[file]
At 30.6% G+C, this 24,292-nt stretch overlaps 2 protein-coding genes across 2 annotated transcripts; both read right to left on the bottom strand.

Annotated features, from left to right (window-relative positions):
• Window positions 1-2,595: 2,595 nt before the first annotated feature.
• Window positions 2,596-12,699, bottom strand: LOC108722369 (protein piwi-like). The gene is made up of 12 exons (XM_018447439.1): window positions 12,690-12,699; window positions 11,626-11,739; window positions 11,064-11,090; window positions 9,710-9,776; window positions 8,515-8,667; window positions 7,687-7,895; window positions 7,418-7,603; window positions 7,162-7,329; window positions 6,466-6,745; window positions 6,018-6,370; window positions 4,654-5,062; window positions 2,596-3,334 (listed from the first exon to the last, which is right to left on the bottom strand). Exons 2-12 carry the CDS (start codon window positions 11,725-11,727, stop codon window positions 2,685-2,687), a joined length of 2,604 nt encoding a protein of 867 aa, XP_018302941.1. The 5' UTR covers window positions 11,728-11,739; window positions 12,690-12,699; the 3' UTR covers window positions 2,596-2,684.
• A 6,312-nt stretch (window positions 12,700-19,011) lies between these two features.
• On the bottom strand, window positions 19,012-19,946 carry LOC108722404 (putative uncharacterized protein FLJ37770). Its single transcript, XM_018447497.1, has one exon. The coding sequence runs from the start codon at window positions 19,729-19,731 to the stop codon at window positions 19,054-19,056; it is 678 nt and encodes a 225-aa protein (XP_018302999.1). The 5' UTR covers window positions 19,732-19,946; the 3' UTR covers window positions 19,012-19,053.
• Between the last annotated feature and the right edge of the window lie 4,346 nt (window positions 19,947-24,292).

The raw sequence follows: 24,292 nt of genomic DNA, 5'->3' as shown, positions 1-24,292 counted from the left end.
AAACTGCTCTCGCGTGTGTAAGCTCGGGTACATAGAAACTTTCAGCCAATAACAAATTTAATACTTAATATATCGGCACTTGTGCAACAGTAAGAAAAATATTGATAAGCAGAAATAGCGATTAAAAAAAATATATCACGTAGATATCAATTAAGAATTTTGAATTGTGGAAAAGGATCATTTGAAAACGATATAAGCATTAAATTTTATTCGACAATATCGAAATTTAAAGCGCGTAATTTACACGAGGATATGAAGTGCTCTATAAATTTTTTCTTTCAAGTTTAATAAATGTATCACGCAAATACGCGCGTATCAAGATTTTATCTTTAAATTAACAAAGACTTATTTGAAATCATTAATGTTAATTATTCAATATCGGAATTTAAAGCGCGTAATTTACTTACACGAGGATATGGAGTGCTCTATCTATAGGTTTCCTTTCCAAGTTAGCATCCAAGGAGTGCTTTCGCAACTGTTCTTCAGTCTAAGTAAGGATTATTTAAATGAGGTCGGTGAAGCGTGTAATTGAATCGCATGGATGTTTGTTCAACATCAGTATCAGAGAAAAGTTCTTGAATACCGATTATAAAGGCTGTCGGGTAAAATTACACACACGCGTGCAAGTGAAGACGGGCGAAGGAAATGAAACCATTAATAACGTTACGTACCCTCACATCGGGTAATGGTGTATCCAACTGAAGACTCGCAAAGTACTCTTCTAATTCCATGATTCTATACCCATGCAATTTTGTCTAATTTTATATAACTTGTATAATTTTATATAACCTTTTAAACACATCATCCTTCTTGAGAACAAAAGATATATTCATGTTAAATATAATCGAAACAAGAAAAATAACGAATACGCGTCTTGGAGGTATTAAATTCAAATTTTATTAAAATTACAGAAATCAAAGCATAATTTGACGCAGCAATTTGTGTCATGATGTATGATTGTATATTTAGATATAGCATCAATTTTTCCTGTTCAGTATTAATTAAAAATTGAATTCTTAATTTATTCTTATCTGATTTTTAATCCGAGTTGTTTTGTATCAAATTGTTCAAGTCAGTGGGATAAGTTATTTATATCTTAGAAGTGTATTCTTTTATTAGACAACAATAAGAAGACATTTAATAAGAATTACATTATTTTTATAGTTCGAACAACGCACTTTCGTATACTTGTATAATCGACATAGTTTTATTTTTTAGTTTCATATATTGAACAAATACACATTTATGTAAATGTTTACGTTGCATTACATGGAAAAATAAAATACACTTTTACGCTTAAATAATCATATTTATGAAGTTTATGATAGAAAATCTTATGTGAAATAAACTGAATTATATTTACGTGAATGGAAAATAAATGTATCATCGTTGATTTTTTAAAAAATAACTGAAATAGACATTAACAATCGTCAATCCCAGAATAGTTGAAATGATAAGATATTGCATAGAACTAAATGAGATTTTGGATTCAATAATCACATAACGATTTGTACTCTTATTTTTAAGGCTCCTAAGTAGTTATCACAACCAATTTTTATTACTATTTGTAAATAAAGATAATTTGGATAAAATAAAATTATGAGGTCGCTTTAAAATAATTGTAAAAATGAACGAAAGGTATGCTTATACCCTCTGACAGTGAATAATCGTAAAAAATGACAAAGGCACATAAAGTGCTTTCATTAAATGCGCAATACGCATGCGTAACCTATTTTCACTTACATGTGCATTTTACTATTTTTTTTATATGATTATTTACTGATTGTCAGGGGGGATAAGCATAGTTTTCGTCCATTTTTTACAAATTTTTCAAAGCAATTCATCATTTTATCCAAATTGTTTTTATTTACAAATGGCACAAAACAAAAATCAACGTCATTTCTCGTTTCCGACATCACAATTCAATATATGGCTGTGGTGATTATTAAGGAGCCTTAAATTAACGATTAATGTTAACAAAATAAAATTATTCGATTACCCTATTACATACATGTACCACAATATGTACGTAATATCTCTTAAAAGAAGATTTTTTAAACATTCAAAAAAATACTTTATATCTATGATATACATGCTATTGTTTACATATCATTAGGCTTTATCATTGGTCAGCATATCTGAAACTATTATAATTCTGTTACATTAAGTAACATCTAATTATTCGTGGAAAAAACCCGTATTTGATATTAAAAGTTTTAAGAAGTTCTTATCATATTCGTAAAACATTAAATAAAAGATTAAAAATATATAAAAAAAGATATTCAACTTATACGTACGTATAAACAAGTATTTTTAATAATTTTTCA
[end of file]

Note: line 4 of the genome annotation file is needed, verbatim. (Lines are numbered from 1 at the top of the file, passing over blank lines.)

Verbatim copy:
• Window positions 2,596-12,699, bottom strand: LOC108722369 (protein piwi-like). The gene is made up of 12 exons (XM_018447439.1): window positions 12,690-12,699; window positions 11,626-11,739; window positions 11,064-11,090; window positions 9,710-9,776; window positions 8,515-8,667; window positions 7,687-7,895; window positions 7,418-7,603; window positions 7,162-7,329; window positions 6,466-6,745; window positions 6,018-6,370; window positions 4,654-5,062; window positions 2,596-3,334 (listed from the first exon to the last, which is right to left on the bottom strand). Exons 2-12 carry the CDS (start codon window positions 11,725-11,727, stop codon window positions 2,685-2,687), a joined length of 2,604 nt encoding a protein of 867 aa, XP_018302941.1. The 5' UTR covers window positions 11,728-11,739; window positions 12,690-12,699; the 3' UTR covers window positions 2,596-2,684.